Vol. 4, Issue 12, Part B (2018)
A comprehensive analysis of retinal pericytes and cytomegalovirus infectivity: (HCMV-induced congenital ocular disease)
Dr. Amitabha Kar and Aparajita Kar
Together with animal cytomegalovirus, human cytomegalovirus (HCMV), also referred to in recent literature as human herpes virus 5 (HHV-5), belongs to the Herpesviridae family, subfamily Betaherpesviridae, genus Cytomegalovirus. Like all herpesviruses, HCMV is sensitive to low pH, lipid-dissolving agents, and heat. HCMV has a half-life of approximately 60 min at 37 °C and is relatively unstable at −20 °C. It needs to be stored at at least −70 °C in order to maintain its infectivity. Human cytomegalovirus (HCMV) is the leading infectious cause of vision loss among congenitally infected children. Retinal pericytes play an essential role in maintaining retinal vascular and endothelial cell proliferation. Retinal pericytes expressed the biomarker neuron-glial antigen 2. Antigenic expression profiles for several cytoskeletal, cell adhesion and inflammatory proteins were shared by both retinal and brain pericytes. Infected pericytes showed cytomegalic cytopathology and expressed mRNAs for the major immediate protein (MIE) and HCMV phosphorylated envelop protein 65. qRT-PCR analysis showed full lytic replication of HCMV in retinal pericytes. Pericytes exposed to SBCMV for 9 days expressed higher levels of vascular endothelial cell growth factor mRNA compared to controls. Luminex analysis of supernatants from SBCMV-infected retinal pericytes had increased levels of macrophage inflammatory protein-1α, beta-2 microglobulin (B2-m), matrix metalloproteinase-3 and -9 (MMP3/9), and lower levels of IL-6 and IL-8 compared to controls. At 24 hours post infection, pericytes expressed higher levels of IL-8, TIMP-1 (tissue inhibitor of metalloproteinase-1), and RANTES (regulated upon activation normal T cell-expressed and presumably secreted) but lower levels of MMP9. Time course analysis showed that both brain and retinal pericytes were more permissive for HCMV infection than other cellular components of the BBB (blood-brain barrier) and IBRB. It is important to note that, in retinal pericytes, HCMV induces proinflammatory and angiogenic cytokines. In the IBRB, pericytes likely serve as an amplification reservoir which contributes to retinal inflammation and angiogenesis.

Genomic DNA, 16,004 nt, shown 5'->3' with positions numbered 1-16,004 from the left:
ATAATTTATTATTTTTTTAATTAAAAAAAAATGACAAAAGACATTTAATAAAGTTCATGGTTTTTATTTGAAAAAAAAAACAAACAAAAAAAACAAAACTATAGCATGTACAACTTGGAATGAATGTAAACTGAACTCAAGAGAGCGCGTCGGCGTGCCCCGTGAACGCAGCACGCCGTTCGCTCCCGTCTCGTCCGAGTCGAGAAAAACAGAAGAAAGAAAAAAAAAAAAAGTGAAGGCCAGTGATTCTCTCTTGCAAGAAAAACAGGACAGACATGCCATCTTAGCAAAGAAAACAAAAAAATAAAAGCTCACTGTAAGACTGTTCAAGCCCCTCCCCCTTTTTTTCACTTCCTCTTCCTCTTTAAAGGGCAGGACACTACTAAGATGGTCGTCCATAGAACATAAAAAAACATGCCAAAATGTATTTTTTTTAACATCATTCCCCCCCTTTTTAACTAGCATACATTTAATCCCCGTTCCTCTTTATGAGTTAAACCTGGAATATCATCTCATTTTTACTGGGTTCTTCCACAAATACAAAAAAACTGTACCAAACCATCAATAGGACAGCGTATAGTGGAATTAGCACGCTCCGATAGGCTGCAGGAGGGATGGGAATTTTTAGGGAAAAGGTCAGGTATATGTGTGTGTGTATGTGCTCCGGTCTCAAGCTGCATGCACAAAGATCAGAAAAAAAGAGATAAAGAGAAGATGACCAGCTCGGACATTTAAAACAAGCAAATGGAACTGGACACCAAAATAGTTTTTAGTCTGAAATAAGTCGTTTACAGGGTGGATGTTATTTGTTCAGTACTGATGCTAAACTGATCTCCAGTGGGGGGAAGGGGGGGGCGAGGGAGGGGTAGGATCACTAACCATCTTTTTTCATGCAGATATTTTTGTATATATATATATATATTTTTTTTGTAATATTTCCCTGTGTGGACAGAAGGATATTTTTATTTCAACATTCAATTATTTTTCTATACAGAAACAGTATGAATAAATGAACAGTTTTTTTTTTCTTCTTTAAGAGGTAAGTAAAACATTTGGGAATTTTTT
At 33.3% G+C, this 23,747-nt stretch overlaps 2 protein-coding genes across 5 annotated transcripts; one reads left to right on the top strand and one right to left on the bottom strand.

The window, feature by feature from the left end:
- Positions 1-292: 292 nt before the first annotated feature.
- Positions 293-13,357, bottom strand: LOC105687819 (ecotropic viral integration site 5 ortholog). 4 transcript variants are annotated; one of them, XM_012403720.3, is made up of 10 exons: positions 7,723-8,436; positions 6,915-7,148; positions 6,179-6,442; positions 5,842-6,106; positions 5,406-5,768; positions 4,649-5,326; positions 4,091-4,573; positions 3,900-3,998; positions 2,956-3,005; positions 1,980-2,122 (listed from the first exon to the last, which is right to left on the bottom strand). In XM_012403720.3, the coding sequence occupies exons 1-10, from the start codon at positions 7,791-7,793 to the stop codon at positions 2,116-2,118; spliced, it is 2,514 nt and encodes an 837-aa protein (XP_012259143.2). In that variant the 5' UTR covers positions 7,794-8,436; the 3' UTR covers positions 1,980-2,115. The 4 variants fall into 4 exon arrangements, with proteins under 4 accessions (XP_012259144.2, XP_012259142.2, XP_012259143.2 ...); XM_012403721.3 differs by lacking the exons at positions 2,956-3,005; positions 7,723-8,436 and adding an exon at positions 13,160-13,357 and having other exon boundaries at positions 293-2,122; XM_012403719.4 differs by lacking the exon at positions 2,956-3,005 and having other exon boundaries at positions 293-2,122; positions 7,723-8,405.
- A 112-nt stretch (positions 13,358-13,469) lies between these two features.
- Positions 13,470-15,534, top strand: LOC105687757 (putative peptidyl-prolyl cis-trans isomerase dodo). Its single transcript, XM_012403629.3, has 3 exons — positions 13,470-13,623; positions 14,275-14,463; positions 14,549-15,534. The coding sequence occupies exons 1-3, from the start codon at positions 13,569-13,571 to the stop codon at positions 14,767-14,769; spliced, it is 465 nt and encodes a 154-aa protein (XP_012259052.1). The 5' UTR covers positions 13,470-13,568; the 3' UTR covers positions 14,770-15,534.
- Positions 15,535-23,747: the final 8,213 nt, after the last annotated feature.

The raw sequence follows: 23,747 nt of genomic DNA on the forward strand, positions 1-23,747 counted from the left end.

How to cite this article:
Dr. Amitabha Kar and Aparajita Kar. A comprehensive analysis of retinal pericytes and cytomegalovirus infectivity: (HCMV-induced congenital ocular disease). International Journal of Applied Research. 2018; 4(12): 91-97.